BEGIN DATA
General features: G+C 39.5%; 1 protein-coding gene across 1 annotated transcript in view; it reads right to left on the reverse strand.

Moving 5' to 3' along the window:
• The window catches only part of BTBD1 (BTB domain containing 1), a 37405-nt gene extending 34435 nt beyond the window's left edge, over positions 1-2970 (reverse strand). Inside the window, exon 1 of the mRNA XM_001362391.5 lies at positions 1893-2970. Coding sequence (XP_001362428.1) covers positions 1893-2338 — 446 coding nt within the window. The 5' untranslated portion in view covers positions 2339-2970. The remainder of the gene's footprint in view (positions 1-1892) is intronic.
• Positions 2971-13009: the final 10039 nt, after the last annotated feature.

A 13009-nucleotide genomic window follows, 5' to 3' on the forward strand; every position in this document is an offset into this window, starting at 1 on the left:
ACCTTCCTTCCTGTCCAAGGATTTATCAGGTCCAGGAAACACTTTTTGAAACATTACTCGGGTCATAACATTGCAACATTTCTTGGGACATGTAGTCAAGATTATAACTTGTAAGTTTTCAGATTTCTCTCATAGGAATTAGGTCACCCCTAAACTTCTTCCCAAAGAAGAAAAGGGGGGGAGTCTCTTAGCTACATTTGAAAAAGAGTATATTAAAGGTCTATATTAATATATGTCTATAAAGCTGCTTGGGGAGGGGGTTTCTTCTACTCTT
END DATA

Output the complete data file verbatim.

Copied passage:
General features: G+C 39.5%; 1 protein-coding gene across 1 annotated transcript in view; it reads right to left on the reverse strand.

Moving 5' to 3' along the window:
• The window catches only part of BTBD1 (BTB domain containing 1), a 37405-nt gene extending 34435 nt beyond the window's left edge, over positions 1-2970 (reverse strand). Inside the window, exon 1 of the mRNA XM_001362391.5 lies at positions 1893-2970. Coding sequence (XP_001362428.1) covers positions 1893-2338 — 446 coding nt within the window. The 5' untranslated portion in view covers positions 2339-2970. The remainder of the gene's footprint in view (positions 1-1892) is intronic.
• Positions 2971-13009: the final 10039 nt, after the last annotated feature.

A 13009-nucleotide genomic window follows, 5' to 3' on the forward strand; every position in this document is an offset into this window, starting at 1 on the left:
ACCTTCCTTCCTGTCCAAGGATTTATCAGGTCCAGGAAACACTTTTTGAAACATTACTCGGGTCATAACATTGCAACATTTCTTGGGACATGTAGTCAAGATTATAACTTGTAAGTTTTCAGATTTCTCTCATAGGAATTAGGTCACCCCTAAACTTCTTCCCAAAGAAGAAAAGGGGGGGAGTCTCTTAGCTACATTTGAAAAAGAGTATATTAAAGGTCTATATTAATATATGTCTATAAAGCTGCTTGGGGAGGGGGTTTCTTCTACTCTT